14) His statements on writing continually affirm this quality: "Everything written is as good as it is dramatic. It need not declare itself in form, but it is drama or nothing." (15) He has expressed his indebtedness to Turgenev. Indeed, his realization of the innate dramatic possibilities of stasis ("It is a poem just to mention driving into a strange barn to bide the passing of a thunder storm" 16) has much in common with Chekov or Maeterlinck; "An Old Man's Winter Night" is just such a "play." Like these dramatists, he was acutely aware not only of the dramatic force of intonations, but also of pauses and silences. Hence the importance of the pauses in "If - you - do!" And hence the superb control of inarticulateness, of silences and breakings-off, in "A Servant to Servants." At a time when Ibsen was revolutionizing the nineteenth-century drama with thesis-plays ("writing from a formula," Frost told Sidney Cox), and later, when Shaw's argumentative prefaces covered more space than his actual plays, Frost's notion of the real source of dramatic interest never wavered. Language, properly conveyed, contained its own conflicts. He went back to Shakespeare to justify his "sound of sense." Real drama did not come from imposed theses, or extravagant stage directions, not even from body movement. His appreciation of a play by Edwin Arlington Robinson is typical: "The speaking tones are all there on the printed page, nothing is left for the actor but to recognize and give them. And the action is in the speech where it should be, and not along beside it in antics for the body to perform." This is the concept of "language as gesture" indeed. In fact, quite early Frost defined literature to Louis Untermeyer as "words that have become deeds." (17)

Because Frost's sense of drama, as of poetry, was so tied to this "language such as men do use," his themes belong strictly to the here and now. If Poe in Politian shifted the Kentucky Beauchamp murder case to sixteenth-century Rome, the strange transmigration was surely due as much to the lack of an adequate language to cope with the local and present as it was to his natural penchant for the exotic. Frost's English friend Lascelles Abercrombie, publishing the first act of his play The Sale of St. Thomas in 1911, was careful to set it at a distance - India, at the time of Christ; and again one suspects on his part a failure of language. Frost's "dramas," on the other hand, even when they are about witches, are about witches actually known in the present, like the witch of Coos. Similarly, part of what makes A Masque of Reason such a stylistic tour de force is that the philosophical dilemma is couched in the language of colloquial American rationalism. In a revealing letter to John Erskine, Frost states clearly his attitude toward arbitrary objectification. Commenting on a poem by Erskine, he concludes:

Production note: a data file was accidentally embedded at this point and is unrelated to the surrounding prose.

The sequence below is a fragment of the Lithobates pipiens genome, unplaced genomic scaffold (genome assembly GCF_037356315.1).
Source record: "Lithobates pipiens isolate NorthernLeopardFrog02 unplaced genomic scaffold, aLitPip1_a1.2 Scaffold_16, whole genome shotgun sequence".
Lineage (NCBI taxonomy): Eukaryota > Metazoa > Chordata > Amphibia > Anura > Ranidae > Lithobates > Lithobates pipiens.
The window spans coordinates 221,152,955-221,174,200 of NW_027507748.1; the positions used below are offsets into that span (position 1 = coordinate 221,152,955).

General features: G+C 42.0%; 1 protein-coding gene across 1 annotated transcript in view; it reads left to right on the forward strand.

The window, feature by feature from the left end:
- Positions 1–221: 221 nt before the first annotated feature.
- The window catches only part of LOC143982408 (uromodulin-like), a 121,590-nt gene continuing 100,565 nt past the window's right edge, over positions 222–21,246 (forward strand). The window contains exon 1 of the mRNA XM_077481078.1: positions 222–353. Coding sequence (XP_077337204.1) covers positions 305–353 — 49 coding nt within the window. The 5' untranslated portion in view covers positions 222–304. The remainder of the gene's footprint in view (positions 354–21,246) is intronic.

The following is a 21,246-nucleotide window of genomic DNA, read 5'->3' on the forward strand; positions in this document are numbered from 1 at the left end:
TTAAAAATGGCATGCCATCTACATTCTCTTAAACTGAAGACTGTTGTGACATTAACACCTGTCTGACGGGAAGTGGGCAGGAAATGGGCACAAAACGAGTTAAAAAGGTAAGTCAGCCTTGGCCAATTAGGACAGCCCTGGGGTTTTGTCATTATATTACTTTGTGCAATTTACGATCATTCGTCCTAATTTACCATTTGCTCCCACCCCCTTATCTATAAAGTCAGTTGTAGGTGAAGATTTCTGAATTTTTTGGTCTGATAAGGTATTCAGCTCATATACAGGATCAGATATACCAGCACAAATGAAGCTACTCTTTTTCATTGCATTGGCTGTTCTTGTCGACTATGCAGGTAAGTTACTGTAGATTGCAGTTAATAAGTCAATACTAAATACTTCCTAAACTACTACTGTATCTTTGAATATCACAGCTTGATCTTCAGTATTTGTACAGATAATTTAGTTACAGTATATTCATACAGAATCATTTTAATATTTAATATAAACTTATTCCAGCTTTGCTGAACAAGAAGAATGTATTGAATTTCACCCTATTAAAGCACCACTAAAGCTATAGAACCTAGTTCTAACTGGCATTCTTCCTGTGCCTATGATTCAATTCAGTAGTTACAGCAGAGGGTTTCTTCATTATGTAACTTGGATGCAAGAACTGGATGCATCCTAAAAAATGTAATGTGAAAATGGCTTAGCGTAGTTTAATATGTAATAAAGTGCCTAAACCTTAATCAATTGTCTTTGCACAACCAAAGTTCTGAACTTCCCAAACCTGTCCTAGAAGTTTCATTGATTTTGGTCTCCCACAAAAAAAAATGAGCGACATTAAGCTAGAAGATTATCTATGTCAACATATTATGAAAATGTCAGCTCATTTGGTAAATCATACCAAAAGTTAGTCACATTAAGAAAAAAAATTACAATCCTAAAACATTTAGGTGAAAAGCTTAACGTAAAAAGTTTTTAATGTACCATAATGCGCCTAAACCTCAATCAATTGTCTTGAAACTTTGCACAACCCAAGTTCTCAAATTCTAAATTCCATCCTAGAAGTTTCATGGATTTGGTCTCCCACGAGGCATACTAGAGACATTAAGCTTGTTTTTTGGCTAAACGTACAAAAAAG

But why to objectify the idea and put it far enough away from yourself must you put it away off in antiquity and say it in heroes and gods. Why must you every time, I mean. All right for this poem; but why not next time say it in modern people. It is like diffidence, shyness, this remoteness in time and space. Get over it and you can break in on the age with your strength and insight.


By the time he went to England in 1912, Frost's basic ideas about poetry were already established. The seriousness and self-consciousness with which he formulated them are affirmed not only in his letters at this time but also by his eagerness to discuss his ideas among the friends he found in the new literary world that was opening up to him. The world of literary camaraderie and exchange of ideas had been denied him in the years at Derry; he now, though not without some reservations in regard to certain of his fellow poets, took advantage of his new opportunities. In an unpublished postcard to F. S. Flint, Frost solicits the advice of Flint and T. E. Hulme:
Do you suppose you could get Hulme to listen with you some night to my theory of what would be pure form in poetry? I don't want to talk to a salon, but to a couple of clear-heads who will listen and give my idea its due. I will be greatly helped in what is before me by a little honest criticism. You would advise as metrical expert and he as philosopher. Do I ask too much. R. Frost
Be sure not to force Hulme. I wouldn't put him to sleep for the world. (18)
This meeting took place, and Frost was obviously grateful for the chance to articulate his critical theories. He referred to the meeting in a letter written the following week:
I don't know but that I have delivered the best of what I had to say on the sound of sense. What more there may be I will be on hand to talk over with you and Hulme at five, Tuesday. My ideas got just the rub they needed last week.